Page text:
Using Helm with Kubernetes
Kubernetes is a powerful orchestration system, however, it can be really hard to configure its deployment process. Specific apps can help you manage multiple independent resources like pods, services, deployments, and replica sets. Yet, each must be described in the YAML manifest file.
It’s not a problem for a single trivial app, but during production, it’s best to simplify this process: search, use, and share already implemented configurations, deploy these configurations, create configuration templates, and deploy them without effort. In other words, we need an extended version of a package manager like APT for Ubuntu or PIP for Python to work with the Kubernetes cluster. Luckily, we have Helm as a package manager.
What is Helm?
Helm is an open-source package manager for Kubernetes that allows developers and operators to package, configure, and deploy applications and services onto Kubernetes clusters easily. It was inspired by Homebrew for macOS and now is a part of the Cloud Native Computing Foundation.
In this article, we will explore Helm 3.x which is the newest version at the time of writing this article.
Searches on Helm Hub for PostgreSQL from dozens of different repositories
Helm can install software and dependencies, upgrade software, configure software deployments, fetch packages from repositories, alongside managing repositories.
Some key features of Helm include:
- Role-based access controls (RBAC)
- Golang templates which allows you to work with configuration as text
- Lua scripts to process configuration as an object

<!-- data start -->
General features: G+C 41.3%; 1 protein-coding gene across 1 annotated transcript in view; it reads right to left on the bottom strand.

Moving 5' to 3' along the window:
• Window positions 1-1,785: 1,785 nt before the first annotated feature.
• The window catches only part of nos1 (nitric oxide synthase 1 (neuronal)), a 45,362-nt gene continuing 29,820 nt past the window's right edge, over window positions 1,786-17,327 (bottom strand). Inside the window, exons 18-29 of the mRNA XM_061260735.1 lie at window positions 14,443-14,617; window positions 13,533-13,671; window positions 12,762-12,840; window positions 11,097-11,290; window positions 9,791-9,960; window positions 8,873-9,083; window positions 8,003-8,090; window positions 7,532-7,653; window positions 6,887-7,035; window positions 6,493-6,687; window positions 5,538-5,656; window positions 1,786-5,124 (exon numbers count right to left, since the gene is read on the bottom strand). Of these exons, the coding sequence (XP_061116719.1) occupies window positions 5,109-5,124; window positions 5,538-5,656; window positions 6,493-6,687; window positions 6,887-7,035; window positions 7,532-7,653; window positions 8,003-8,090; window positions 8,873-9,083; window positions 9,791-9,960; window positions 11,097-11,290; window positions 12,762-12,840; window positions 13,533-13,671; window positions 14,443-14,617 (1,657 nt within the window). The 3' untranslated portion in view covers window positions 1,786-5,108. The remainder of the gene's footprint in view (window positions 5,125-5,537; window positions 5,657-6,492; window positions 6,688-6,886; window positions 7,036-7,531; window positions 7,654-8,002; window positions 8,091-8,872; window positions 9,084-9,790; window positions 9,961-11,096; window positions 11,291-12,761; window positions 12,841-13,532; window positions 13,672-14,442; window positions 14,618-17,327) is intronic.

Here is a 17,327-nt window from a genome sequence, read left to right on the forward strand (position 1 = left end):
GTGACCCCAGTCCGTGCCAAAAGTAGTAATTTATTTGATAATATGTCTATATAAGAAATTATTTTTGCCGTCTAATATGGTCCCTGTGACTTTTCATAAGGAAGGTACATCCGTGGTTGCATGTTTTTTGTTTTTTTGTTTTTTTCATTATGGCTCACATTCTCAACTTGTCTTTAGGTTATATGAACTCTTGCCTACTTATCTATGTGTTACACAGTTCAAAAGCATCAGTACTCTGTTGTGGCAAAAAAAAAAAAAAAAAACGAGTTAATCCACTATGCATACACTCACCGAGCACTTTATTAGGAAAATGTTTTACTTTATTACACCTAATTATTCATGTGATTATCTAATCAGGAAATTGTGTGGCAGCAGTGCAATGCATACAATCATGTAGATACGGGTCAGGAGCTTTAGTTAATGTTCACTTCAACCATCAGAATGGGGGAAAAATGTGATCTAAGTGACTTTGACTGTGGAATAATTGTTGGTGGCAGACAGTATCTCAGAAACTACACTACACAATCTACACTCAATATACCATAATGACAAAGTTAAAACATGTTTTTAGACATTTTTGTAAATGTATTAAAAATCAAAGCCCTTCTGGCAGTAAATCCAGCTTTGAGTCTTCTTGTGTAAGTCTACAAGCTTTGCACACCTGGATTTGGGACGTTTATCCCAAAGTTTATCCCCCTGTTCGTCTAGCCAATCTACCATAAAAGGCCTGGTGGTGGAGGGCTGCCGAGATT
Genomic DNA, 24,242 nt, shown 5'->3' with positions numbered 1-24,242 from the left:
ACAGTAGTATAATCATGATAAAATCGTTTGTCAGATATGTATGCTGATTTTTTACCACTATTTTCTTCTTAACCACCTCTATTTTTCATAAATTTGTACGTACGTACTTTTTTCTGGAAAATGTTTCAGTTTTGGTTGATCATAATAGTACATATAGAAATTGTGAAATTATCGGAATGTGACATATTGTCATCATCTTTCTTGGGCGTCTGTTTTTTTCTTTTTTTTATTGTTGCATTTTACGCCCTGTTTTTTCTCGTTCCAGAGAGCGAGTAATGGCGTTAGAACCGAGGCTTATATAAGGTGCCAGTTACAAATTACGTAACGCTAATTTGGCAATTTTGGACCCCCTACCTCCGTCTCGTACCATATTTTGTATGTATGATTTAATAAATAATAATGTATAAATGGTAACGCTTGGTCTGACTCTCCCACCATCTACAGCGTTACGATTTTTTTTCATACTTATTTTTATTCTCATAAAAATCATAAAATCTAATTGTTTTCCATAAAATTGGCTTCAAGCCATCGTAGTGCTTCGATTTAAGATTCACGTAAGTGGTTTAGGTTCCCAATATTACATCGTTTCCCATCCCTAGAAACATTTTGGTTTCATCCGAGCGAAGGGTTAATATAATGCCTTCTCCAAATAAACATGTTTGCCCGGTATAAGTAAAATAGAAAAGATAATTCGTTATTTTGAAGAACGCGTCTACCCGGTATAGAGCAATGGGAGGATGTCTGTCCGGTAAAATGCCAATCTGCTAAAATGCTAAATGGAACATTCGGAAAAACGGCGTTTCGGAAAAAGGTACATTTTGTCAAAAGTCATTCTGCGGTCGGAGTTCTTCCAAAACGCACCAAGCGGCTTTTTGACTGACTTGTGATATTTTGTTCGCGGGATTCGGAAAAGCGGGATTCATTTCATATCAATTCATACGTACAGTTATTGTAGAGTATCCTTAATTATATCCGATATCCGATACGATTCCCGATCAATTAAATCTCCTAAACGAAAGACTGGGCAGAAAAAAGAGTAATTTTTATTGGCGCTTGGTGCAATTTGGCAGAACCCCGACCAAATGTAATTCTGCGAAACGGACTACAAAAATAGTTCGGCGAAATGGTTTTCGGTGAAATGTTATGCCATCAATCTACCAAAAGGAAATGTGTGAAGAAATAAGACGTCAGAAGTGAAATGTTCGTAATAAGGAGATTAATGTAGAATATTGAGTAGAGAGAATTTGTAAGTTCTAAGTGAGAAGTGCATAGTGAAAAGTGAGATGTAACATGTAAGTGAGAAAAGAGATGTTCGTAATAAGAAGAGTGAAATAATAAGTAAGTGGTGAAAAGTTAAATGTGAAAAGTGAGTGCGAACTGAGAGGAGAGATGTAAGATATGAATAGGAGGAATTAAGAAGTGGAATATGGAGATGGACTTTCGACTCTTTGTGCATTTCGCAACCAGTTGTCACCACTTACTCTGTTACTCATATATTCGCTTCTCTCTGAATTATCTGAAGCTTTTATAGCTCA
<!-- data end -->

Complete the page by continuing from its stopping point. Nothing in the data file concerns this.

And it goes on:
- Deployment versions control system
Templates allow you to configure your deployments by changing few variable values without changing the template directly. Helm packages are called charts, and they consist of a few YAML configuration files and templates that are rendered into Kubernetes manifest files.
The basic package (chart) structure:
- chart.yaml - a YAML file containing information about the chart
- LICENSE (optional) - a plain text file containing the license for the chart
- README.md (optional) - a human-readable README file
- values.yaml - the default configuration values for this chart
- values.schema.json (optional) - a JSON Schema for imposing a structure on the values.yaml file
- charts/ - defines chart dependencies (recommended to use the dependencies section in
- crds/ - Custom Resource Definitions
- templates/ - directory of templates that when combined with values, will generate valid Kubernetes manifest files
Templates give you a wide range of capabilities. You can use variables from context, apply different functions (such as ‘quote’, sha256sum), use cycles and conditional cases, and import other files (also other templates or partials).
What are Helm’s abilities?
- As you operate Helm though a Command Line Interface (CLI), the
helm searchcommand allows you to search for a package by keywords from the repositories.
- You can inspect
README.mdfor a certain package. along with creating your own chart with the
helm create <chart-name>command. This command will generate a folder with a specified name in which you can find the mentioned structure.
- Helm can install both folder or
.tgzarchives. To create a
.tgzfrom your package folder, use the
helm package <path to folder>command. This will create a